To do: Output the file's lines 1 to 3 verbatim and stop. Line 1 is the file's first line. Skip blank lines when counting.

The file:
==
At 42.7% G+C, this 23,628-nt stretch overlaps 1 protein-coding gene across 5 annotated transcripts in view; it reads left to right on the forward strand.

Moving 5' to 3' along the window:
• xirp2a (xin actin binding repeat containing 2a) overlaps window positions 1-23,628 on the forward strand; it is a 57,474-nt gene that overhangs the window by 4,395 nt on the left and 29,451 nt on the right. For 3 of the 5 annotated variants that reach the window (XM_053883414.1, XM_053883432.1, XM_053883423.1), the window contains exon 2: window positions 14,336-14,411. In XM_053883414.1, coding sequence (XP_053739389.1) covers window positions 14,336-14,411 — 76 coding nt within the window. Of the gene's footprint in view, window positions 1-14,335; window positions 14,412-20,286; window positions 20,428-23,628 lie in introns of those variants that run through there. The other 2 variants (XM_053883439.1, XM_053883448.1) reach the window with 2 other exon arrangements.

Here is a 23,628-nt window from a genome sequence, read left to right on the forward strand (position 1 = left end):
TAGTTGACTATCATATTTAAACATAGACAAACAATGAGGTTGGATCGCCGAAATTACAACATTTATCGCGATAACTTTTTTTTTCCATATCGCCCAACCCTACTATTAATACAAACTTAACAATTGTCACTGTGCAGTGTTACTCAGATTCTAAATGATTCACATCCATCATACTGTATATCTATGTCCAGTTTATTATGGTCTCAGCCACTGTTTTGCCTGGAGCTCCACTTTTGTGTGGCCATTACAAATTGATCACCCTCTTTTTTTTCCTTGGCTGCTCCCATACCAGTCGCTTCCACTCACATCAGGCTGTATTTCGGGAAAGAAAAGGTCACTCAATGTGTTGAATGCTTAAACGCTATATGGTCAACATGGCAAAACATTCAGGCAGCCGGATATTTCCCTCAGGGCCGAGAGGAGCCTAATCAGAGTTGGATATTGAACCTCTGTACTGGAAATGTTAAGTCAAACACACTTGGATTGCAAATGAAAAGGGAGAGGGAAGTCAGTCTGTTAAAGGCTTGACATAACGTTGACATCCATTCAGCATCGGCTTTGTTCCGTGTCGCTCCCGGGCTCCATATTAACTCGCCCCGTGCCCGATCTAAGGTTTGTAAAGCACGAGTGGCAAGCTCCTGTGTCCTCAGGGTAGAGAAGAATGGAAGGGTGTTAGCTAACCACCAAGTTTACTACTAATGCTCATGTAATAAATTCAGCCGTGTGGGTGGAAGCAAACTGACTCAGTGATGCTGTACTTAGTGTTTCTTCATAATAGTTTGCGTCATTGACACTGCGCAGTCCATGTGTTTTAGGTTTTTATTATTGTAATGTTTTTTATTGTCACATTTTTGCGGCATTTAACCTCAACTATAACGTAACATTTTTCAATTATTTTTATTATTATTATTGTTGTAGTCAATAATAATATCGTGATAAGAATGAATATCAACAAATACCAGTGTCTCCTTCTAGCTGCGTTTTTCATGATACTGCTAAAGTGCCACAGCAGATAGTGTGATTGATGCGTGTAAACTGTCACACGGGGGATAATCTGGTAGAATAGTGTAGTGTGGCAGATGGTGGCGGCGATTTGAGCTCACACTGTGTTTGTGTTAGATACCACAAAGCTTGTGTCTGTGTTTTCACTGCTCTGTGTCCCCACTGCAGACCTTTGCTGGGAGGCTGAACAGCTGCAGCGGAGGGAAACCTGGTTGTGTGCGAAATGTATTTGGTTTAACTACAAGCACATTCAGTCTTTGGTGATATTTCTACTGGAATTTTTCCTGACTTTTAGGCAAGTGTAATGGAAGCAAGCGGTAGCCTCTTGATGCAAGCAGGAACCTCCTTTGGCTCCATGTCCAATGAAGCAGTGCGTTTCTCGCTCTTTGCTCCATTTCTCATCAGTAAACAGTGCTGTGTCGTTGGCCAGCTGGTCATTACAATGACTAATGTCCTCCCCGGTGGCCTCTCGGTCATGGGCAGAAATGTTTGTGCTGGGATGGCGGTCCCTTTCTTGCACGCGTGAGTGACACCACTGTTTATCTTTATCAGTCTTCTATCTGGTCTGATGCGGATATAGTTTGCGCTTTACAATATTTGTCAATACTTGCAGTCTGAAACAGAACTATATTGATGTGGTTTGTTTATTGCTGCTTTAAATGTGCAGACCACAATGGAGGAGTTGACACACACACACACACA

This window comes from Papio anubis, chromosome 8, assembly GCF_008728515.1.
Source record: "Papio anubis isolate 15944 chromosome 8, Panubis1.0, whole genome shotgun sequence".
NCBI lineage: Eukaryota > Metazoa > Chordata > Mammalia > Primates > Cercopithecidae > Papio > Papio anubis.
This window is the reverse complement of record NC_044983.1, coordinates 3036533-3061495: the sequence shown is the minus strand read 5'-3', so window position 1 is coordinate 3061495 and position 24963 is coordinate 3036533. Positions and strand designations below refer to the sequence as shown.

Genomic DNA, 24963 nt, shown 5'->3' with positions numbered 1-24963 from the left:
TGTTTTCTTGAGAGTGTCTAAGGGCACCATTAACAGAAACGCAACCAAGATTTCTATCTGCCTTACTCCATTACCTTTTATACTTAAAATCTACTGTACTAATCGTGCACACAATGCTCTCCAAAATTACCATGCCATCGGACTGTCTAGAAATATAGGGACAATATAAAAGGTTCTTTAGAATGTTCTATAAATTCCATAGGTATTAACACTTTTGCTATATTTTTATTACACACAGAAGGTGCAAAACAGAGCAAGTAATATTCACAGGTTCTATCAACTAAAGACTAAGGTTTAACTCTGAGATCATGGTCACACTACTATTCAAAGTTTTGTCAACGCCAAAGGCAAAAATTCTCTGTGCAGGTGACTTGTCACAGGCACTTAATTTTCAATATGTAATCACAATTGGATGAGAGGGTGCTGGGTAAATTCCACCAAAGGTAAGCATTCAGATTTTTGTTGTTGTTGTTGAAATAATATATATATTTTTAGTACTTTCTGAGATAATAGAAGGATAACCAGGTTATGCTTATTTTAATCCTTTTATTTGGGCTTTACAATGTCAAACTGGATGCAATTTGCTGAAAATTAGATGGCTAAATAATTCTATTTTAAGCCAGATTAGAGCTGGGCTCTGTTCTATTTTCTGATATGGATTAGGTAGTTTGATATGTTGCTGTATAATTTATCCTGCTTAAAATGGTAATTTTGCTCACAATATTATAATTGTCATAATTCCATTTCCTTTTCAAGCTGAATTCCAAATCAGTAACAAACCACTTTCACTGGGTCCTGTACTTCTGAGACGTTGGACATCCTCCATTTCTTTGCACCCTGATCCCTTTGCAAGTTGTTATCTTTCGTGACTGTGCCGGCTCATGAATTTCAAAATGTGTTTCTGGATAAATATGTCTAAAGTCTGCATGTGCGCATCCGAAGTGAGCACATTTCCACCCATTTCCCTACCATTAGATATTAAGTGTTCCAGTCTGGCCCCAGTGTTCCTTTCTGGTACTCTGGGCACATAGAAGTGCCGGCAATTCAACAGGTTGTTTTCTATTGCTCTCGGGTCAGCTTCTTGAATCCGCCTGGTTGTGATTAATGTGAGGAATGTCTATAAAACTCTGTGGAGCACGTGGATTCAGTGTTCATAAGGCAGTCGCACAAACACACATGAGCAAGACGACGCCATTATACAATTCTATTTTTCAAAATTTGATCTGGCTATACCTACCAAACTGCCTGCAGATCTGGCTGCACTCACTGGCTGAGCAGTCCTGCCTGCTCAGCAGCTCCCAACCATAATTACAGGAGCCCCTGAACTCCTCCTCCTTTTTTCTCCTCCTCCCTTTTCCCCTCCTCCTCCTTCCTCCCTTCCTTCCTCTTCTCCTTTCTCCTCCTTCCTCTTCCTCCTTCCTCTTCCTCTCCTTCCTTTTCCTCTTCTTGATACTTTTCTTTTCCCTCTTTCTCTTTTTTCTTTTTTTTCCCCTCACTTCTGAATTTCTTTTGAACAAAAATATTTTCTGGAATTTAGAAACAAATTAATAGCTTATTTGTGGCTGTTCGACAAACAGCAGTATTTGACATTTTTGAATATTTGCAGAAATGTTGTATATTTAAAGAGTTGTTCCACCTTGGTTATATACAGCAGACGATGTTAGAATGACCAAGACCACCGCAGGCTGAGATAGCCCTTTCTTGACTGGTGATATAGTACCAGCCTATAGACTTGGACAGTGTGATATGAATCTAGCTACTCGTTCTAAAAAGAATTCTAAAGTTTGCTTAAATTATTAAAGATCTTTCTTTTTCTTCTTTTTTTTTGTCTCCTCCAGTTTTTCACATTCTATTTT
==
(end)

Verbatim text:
At 42.7% G+C, this 23,628-nt stretch overlaps 1 protein-coding gene across 5 annotated transcripts in view; it reads left to right on the forward strand.

Moving 5' to 3' along the window:
• xirp2a (xin actin binding repeat containing 2a) overlaps window positions 1-23,628 on the forward strand; it is a 57,474-nt gene that overhangs the window by 4,395 nt on the left and 29,451 nt on the right. For 3 of the 5 annotated variants that reach the window (XM_053883414.1, XM_053883432.1, XM_053883423.1), the window contains exon 2: window positions 14,336-14,411. In XM_053883414.1, coding sequence (XP_053739389.1) covers window positions 14,336-14,411 — 76 coding nt within the window. Of the gene's footprint in view, window positions 1-14,335; window positions 14,412-20,286; window positions 20,428-23,628 lie in introns of those variants that run through there. The other 2 variants (XM_053883439.1, XM_053883448.1) reach the window with 2 other exon arrangements.